I loved Rose’s Ramos gin fizz, but not every modern drinker will. Duggan McDonnell, of Cantina in San Francisco, whom I asked to reinvent the drink for this column, referred to the vintage recipe as a “Krispy Kreme cocktail.” (It is much richer and floral than the lean Long version.)
“The orange-flower water in there is this component of dissonance,” McDonnell said. “It gives it this unique perfumey quality.”
And yet McDonnell didn’t stray far from the original. After a little playing around, he came up with what he calls a “Californiafied Ramos gin fizz,” made with low-fat milk, orange marmalade instead of orange-flower water and agave nectar rather than sugar. “I was not intending to reverse that and make it a kind of diet Ramos gin fizz,” he said, “but that’s sort of what it is.” Don’t let the “diet” idea scare you off: it contains plenty of flavor — and plenty of gin — and the Kingfish would have lapped it up.
This recipe appeared in a letter to The Times, written by W. D.
Rose. The original recipe called for “rich milk,” which I took to mean
old-style milk with a layer of cream. So I replicated the milk with a
mixture of whole milk and a dash of heavy cream.
1 tablespoon simple syrup
(1 part sugar to 1 part water)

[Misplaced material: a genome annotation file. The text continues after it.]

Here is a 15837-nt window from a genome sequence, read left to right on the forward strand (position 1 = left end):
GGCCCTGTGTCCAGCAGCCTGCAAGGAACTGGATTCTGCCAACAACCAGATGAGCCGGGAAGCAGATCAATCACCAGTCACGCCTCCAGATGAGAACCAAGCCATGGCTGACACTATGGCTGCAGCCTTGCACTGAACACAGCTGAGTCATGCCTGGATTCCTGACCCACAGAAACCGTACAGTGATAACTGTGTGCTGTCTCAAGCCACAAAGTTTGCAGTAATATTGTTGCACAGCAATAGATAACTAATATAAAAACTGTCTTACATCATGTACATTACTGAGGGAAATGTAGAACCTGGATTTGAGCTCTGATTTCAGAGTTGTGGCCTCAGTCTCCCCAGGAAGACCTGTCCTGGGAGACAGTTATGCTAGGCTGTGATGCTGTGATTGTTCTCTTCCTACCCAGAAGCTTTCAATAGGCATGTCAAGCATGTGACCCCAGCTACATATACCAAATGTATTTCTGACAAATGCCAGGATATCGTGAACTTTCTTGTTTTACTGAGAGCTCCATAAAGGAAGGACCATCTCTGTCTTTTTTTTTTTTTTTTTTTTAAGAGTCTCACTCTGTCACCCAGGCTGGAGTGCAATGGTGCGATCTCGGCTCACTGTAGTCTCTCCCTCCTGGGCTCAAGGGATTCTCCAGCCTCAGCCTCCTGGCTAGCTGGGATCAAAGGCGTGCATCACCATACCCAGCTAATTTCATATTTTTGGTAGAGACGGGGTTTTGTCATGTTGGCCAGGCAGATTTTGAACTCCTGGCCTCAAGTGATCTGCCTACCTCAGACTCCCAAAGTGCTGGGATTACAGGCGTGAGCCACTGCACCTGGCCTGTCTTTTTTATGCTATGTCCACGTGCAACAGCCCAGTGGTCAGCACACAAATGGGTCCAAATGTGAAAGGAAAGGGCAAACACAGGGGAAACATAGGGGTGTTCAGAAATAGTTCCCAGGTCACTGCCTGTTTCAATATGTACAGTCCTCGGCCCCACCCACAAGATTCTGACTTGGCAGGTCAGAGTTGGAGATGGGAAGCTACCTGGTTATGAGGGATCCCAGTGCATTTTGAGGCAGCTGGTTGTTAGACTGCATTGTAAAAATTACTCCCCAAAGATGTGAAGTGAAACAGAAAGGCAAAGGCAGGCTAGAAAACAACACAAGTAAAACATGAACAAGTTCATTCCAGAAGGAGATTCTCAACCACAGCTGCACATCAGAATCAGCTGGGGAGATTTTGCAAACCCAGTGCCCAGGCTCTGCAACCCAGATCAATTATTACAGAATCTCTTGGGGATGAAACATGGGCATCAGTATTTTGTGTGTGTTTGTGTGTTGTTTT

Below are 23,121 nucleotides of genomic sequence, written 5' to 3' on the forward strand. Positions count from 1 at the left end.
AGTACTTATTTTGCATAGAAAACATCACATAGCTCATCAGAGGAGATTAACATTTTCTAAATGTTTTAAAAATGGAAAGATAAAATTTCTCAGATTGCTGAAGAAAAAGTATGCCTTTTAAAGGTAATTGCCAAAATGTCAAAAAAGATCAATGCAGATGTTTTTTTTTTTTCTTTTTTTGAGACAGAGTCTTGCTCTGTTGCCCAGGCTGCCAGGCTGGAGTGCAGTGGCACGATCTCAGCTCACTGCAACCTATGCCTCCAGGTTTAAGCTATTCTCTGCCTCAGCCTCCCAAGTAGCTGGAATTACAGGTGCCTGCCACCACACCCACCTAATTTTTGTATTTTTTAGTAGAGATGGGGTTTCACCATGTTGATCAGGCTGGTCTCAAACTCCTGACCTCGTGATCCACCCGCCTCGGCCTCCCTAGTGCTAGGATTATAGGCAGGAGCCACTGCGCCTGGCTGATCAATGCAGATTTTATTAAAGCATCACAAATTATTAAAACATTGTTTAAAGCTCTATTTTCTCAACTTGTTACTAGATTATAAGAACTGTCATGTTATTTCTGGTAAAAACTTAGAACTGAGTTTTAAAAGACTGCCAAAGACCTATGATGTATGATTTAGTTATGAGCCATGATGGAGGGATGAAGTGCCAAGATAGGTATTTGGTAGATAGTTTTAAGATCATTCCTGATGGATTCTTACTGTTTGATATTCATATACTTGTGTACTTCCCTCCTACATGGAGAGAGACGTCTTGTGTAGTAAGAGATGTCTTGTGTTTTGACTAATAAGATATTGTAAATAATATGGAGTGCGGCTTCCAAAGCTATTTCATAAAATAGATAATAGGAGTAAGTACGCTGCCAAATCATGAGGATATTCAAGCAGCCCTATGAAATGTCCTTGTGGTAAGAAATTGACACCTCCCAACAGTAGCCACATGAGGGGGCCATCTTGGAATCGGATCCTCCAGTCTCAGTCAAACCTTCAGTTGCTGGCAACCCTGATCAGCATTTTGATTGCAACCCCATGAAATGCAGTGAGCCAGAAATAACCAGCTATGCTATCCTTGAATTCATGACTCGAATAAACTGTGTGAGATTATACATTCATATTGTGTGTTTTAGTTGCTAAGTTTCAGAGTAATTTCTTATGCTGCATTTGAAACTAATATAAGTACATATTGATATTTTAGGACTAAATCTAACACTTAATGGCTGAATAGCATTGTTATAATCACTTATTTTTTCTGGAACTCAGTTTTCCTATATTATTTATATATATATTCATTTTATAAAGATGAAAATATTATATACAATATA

1 teaspoon lemon juice
11/2 ounces gin
1/4 teaspoon orange-flower water
5 ounces milk
1 tablespoon heavy cream.
Combine the ingredients with 5 ice cubes in a cocktail shaker and shake for 2 minutes. Strain into a tumbler. Makes 1 cocktail.
2008: Californiafied Ramos Gin Fizz
Duggan McDonnell, of Cantina in San Francisco. McDonnell recommends a
low-proof gin like Plymouth, as well as the most bitter orange
marmalade you can find.
2 ounces gin
3 ounces 2-percent milk
1 small egg white
e furiosos 3 download dublado online
ver clipe velozes furiosos 5
velozes e furiosos 5 filme completo dublado1 teaspoon orange marmalade
1/2 ounce lemon juice
velozes furiosos 5 download dublado baixe turbo
It was just expected for them to be together because they were seeing each other?3/4 ounce agave nectar syrup (1 part agave nectar to 1 part water)
Seltzer water, for serving.
Combine all the ingredients except the seltzer water in a cocktail
shaker. Remove the spring from your four-pronged Hawthorne strainer
(the classic stainless-steel bar strainer with the horseshoe-shaped
spring) and drop it into the shaker. Cover the strainer with the shaker
top and ”dry shake” (without ice) to emulsify and aerate the cocktail
for what will seem like way too long (or, say, a commercial break).
Uncover the shaker, remove the spring, add ice, recap and shake
vigorously once again. Strain into a Champagne flute and top with a
spritz of seltzer. Serve. Makes 1 cocktail.
Perhaps my preference for the "Californiafied" version was an omen of things to come. Michael at The Violet Hour will tell you that you can hear the ice crack when the cocktail is ready to be poured. Of course, they use blocks of ice with no oxygen in them, which are probably hard for an at-home bartender to come by. Best to just go to a place like TVH or Milk and Honey (in NYC) on a quiet night and engage the bartender in conversation before asking for this labor-intensive cocktail. You could very well piss him off at the very suggestion unless you start up a rapport first. But, more likely, he will just be intensely relieved that you didn’t order a cosmo.